Paper No. 10
Presentation Time: 10:40 AM
DOSIMETRY USING RADIATION-INDUCED DEFECTS IN KAOLINITE FROM THE PENA BLANCA NATURAL ANALOGUE: A TIME-INTEGRATED ASSESSMENT OF THE TRANSFER OF RADIONUCLIDES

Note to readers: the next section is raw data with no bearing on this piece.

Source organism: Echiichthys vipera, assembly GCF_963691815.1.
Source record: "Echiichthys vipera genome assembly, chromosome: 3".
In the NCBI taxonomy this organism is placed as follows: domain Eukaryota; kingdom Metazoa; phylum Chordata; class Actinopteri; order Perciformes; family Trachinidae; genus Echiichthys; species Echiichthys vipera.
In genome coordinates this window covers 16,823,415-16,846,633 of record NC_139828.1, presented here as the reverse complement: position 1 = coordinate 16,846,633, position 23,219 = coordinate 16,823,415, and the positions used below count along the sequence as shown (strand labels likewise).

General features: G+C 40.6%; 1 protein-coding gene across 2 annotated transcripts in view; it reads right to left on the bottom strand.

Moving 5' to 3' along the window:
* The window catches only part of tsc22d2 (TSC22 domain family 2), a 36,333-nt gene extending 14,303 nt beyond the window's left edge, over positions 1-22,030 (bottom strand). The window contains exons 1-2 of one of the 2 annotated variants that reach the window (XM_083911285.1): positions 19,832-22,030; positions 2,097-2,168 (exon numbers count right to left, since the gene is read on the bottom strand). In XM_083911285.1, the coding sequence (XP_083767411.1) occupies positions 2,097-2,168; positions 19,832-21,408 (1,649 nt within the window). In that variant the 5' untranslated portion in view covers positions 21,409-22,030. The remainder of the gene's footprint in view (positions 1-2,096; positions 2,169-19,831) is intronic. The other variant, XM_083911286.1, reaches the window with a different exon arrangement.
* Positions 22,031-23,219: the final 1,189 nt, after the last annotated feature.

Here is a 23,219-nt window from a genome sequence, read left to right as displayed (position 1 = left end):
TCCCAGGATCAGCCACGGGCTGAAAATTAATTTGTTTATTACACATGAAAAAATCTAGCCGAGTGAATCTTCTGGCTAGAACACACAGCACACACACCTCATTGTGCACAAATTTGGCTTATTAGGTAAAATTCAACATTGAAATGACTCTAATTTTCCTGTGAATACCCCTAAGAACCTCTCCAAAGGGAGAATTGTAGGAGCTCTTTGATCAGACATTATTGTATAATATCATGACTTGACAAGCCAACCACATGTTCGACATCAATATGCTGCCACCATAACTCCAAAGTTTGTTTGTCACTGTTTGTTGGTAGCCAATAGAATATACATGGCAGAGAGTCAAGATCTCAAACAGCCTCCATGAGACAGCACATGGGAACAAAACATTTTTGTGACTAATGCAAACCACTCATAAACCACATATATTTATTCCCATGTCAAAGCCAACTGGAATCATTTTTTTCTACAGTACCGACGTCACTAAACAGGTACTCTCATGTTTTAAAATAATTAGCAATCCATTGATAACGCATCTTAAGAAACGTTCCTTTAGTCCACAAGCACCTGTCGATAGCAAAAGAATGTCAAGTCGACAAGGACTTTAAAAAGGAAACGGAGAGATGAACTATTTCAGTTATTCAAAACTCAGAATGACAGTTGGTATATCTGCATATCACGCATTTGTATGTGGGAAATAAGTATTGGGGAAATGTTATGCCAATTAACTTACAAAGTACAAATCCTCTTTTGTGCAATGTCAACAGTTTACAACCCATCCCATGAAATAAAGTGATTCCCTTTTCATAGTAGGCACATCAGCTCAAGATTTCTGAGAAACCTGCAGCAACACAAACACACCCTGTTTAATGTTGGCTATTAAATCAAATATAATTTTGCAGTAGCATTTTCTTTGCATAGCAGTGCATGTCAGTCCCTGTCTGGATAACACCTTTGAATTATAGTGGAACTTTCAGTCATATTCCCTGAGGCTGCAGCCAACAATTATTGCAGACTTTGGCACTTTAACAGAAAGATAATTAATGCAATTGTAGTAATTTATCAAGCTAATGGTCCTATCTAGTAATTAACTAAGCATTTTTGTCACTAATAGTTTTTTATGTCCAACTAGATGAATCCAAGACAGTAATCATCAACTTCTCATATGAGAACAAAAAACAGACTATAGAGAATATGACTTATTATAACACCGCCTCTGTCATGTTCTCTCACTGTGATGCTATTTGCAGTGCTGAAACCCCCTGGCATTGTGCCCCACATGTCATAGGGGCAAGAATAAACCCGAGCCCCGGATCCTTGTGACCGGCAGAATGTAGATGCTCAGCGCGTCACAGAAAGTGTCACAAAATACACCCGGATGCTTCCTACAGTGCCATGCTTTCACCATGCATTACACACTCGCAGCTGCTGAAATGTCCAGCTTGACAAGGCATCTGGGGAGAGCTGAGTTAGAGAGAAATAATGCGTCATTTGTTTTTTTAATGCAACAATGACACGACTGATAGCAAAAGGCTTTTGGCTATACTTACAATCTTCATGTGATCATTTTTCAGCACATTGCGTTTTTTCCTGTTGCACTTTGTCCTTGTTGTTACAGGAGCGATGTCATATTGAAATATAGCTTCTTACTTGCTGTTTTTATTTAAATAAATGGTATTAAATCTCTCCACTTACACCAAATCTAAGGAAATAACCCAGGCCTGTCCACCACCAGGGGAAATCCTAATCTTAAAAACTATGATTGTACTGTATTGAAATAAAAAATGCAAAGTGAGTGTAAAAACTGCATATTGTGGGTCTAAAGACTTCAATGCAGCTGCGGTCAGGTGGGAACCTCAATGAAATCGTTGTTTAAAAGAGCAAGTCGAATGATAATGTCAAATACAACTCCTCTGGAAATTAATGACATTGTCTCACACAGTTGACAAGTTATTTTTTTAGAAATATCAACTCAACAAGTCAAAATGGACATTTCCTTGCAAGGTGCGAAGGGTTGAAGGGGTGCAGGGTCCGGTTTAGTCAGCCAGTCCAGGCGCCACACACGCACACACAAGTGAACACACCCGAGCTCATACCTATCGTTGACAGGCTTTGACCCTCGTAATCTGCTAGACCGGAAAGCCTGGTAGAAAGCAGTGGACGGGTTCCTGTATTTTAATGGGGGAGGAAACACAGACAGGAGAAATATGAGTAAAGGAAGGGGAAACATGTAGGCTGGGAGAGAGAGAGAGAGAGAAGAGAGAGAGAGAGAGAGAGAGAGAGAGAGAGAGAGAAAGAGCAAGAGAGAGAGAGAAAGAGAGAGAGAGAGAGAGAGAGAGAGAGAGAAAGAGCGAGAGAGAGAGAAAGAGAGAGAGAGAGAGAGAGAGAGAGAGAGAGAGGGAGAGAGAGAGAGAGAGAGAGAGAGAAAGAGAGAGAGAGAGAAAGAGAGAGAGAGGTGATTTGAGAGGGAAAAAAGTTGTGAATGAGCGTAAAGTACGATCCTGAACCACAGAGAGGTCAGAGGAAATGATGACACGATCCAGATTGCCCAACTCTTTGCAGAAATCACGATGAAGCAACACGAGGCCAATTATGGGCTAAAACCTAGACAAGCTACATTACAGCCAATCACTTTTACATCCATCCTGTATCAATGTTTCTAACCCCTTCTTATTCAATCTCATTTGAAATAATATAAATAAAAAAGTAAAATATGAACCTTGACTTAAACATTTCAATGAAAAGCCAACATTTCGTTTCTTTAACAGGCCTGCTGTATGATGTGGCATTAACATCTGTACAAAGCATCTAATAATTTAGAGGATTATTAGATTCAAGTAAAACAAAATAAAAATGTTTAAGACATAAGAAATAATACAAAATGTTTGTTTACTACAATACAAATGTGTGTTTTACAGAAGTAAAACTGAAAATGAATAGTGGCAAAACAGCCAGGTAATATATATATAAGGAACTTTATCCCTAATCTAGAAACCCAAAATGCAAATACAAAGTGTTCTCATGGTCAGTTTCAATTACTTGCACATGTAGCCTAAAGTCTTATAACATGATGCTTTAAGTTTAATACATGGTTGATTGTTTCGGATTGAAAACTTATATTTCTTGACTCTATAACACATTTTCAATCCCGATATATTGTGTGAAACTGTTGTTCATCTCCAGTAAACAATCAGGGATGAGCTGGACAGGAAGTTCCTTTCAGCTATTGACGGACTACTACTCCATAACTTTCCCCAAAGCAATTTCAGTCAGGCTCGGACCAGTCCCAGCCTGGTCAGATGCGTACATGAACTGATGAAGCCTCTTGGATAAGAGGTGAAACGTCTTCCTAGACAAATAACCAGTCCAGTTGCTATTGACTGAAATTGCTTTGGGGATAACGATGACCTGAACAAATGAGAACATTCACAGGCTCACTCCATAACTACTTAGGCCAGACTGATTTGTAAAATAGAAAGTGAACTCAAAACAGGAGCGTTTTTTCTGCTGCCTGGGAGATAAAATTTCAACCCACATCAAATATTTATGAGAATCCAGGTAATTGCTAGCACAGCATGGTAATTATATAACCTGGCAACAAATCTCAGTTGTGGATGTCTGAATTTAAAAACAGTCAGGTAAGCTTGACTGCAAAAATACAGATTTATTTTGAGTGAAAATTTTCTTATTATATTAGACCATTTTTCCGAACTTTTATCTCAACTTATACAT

Radionuclide-free minerals often exhibit radiation-induced damages of their crystal lattice, produced by high-energy radiation emitted by short-lived radionuclides transported by fluids. These defects may be directly analyzed using solid-state spectroscopic methods, such as Electron Paramagnetic Resonance (EPR), which makes these minerals suitable for use as a dosimeter for past natural irradiation. We present a review of the spatial evolution of the radiation-induced defects, which are present in the kaolinites from the Nopal I (Chihuahua, Mexico) natural analogue. In this uranium deposit of the Peña Blanca range, the volcanic rocks have been extensively altered, with the formation of various kaolinite generations within the breccia pipe and the surrounding barren tuffs. These kaolinites present various radiation-induced defect centers, with different thermal stability, and the concentration of the defect centers varies by almost three orders of magnitude within the deposit. Using a calibration based on the experimental irradiation of natural kaolinites, it is possible to calculate the cumulative radiation dose suffered by kaolinites. Using time constraints on kaolinite formation, the paleodose may be related to the overall migration of the radionuclides over time. This methodology reveals migrations of uranium within the deposit after the kaolinite formation, with an accumulation of uranium in the mineralized breccia and an extensive leaching in the fissure network of the present barren rock. They indicate that the fissure system generated by the breccia pipe was the main transport for radioelements. As these data are integrated over time, it is interesting to compare them to the available U- and Th-series disequilibrium data in order to improve performance assessment models for geologic nuclear waste disposal.